There are few instances where the past returns of its own accord and is judged anew. There are few times when the families of victims are afforded the chance to have the injustices suffered by their loved ones exhumed and re-evaluated. And there are few moments in a nation’s history when it must come to terms with a set of beliefs that can no longer be considered the truth.
The slaughter of some one million Armenians in Turkey almost a century ago has awoken from the past. “Memory Denied: Turkey and the Armenian Genocide” is the visual commemoration to those million and the vacuum their loss has created.
In the early 1900s, as the Ottoman Empire was disintegrating, a fiercely nationalistic “Young Turks” movement took power. With the Empire’s fall, the multicultural attitude that had made it one of the world’s great cosmopolises became eclipsed by the fledgling government’s dream of a “pan-Turkic” country — a Turkish-speaking nation extending far beyond the Caspian Sea to the Siberian steppe. As with all ideologies, their taking hold and taking root means the termination of what doesn’t fit into the new identity.
On April 24, 1915 the Committee of Union and Progress issued a deportation order to have hundreds of Armenian intellectuals rounded up and removed. Once the order was complete and the outcasts on board, they were murdered. The act set in motion the extermination of Turkey’s Armenian population. This event has in the past been called “The Great Calamity,” the “Armenian Holocaust” and the “Armenian Massacre of 1915.” Today, around the world, and as recently as October 2007 in the U.S. Congress, the massacre has been revised to mean much more than previously stated. Today the “Armenian Genocide” has been cemented in history.
My project is a journey through those massacres and deportations, and the loss of cultural identity. It addresses how a premeditated act committed by “new Turks” on the “old Ottomans” has manifested itself in the country’s present.
My images show a subtle picture, a narrative of glimpses that might exist only in the minds of those who remember, or who have heard the accounts firsthand.
The whole world is watching Turkey’s behavior, especially with the possibility of future EU accession. Turkey’s denial of the Armenian genocide is a manifestation of the country’s greater national psyche, which is based on an archaic, militant view of national identity, one that set in motion the slaughter almost a century ago. Needless to say, when compared to the values now accepted by EU member states, this mindset is unacceptable. As former Dutch parliament member Camiel Eurlings said of Turkey’s dilemma, “...it is indispensable for a country on the road to (EU) membership to come to terms with its past.”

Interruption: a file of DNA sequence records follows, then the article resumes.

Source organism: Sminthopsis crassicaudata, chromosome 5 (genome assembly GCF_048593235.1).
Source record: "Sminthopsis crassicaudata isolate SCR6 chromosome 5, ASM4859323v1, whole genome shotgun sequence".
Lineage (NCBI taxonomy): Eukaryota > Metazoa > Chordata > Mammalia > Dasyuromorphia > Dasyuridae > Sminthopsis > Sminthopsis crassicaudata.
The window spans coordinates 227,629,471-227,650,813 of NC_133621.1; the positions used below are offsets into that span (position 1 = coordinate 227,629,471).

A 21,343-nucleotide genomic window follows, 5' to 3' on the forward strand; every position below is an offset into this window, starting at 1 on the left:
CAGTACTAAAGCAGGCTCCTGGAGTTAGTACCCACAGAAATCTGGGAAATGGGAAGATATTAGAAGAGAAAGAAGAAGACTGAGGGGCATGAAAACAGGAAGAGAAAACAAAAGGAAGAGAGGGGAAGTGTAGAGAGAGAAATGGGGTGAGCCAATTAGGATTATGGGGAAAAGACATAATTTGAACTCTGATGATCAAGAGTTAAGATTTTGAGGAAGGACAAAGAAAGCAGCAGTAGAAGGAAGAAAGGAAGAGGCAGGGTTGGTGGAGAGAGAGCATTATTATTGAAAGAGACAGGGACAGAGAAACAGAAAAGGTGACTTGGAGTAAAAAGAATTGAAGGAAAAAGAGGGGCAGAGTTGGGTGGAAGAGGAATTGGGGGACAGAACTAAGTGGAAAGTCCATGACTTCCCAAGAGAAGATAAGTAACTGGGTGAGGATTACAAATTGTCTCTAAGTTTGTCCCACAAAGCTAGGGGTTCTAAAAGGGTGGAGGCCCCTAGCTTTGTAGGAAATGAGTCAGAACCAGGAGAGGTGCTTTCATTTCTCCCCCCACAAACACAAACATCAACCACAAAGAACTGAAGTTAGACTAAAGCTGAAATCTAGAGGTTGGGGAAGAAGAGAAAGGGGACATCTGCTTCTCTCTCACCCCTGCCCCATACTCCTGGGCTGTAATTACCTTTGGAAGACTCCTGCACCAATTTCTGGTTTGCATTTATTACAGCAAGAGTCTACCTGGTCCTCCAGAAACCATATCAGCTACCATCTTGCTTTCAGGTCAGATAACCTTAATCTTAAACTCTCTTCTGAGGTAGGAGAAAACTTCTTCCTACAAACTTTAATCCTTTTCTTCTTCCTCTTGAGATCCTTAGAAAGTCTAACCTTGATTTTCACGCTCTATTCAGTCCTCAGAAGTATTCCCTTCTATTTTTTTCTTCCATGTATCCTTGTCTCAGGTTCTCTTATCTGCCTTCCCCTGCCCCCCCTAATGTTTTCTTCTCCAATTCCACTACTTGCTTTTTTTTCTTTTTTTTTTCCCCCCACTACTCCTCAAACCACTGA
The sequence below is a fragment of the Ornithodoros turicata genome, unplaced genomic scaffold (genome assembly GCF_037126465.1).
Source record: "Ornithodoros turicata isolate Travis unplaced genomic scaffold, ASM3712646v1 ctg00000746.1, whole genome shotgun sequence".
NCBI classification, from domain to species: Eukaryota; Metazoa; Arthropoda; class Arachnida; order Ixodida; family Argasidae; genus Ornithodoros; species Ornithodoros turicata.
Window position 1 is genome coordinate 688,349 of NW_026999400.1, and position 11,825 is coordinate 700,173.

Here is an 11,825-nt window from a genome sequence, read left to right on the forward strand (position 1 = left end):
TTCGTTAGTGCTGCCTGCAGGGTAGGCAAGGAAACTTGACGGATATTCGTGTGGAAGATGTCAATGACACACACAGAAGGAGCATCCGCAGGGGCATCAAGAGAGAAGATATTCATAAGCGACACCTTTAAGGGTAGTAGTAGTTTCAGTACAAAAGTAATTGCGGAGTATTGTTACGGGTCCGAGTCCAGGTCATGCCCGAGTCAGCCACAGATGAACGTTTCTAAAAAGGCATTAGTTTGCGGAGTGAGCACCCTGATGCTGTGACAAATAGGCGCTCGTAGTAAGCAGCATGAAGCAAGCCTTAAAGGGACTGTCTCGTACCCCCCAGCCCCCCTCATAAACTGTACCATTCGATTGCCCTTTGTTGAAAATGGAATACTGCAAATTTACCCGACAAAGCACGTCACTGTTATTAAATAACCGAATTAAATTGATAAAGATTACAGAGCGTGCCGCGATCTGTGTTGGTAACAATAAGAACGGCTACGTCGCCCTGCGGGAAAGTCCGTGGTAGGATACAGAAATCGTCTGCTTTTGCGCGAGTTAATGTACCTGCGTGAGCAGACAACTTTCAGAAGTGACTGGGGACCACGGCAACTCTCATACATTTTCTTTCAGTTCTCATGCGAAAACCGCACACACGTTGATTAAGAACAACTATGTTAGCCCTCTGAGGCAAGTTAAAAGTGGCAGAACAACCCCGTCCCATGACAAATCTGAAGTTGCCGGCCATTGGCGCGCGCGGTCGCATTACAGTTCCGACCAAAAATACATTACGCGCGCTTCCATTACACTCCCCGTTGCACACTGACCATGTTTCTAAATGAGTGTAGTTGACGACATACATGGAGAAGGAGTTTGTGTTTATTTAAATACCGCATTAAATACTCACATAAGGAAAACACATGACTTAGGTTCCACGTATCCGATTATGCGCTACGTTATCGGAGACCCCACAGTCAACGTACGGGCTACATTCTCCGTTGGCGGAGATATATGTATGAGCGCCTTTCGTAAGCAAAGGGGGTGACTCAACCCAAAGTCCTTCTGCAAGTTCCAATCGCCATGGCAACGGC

My work doesn’t categorize the massacres as genocide, but rather explores the remains and traces of an ambiguous, dark history — the definition of which is still being fought over. In light of the events in WWII Germany, Pol Pot’s infamous “Year Zero” and Rwanda, what took place in Turkey to a group of its citizens just before the Great War has endured and echoed into the 21st century. A survivor of the Armenian genocide, John Minassian said, “What happens when those who harm others get away with it? What is the legacy of that silence?” Through my work (and with the support of the Aftermath Project grant (2008), I aim to give this silence a telling face.
Kathryn (b.1979) grew up in New Mexico and graduated with a B.S. in Journalism from the University of Colorado at Boulder in December 2001. Her professional career began with the Associated Press in Panama in June 2003. She left in 2005 to pursue personal projects in Latin America where she documented the campaign trail and political base of Evo Morales, Bolivia's first indigenous president. In September 2006 she moved to Istanbul, Turkey to pursue regional stories. Here she initiated a long-term project on the memory of the disputed Armenian genocide. Her work has appeared in publications including The New Yorker, The New York Times Magazine, TIME, Newsweek, U.S. News & World Report, Stern, and “D” La Repubblica (Italy). Kathryn is based in Rome, Italy and is represented by Agence VU' and PROSPEKT Fotografi (Italy).
Memory Denied Lesson Plan
The images selected express what photographer Kathryn Cook describes as “the remains and traces of an ambiguous dark history." She believes that the definition of that history "is still being fought over.” As you view these images, consider the implications of the
legacy of silence over the century and how this particular story can be told through images of present-day life in this region.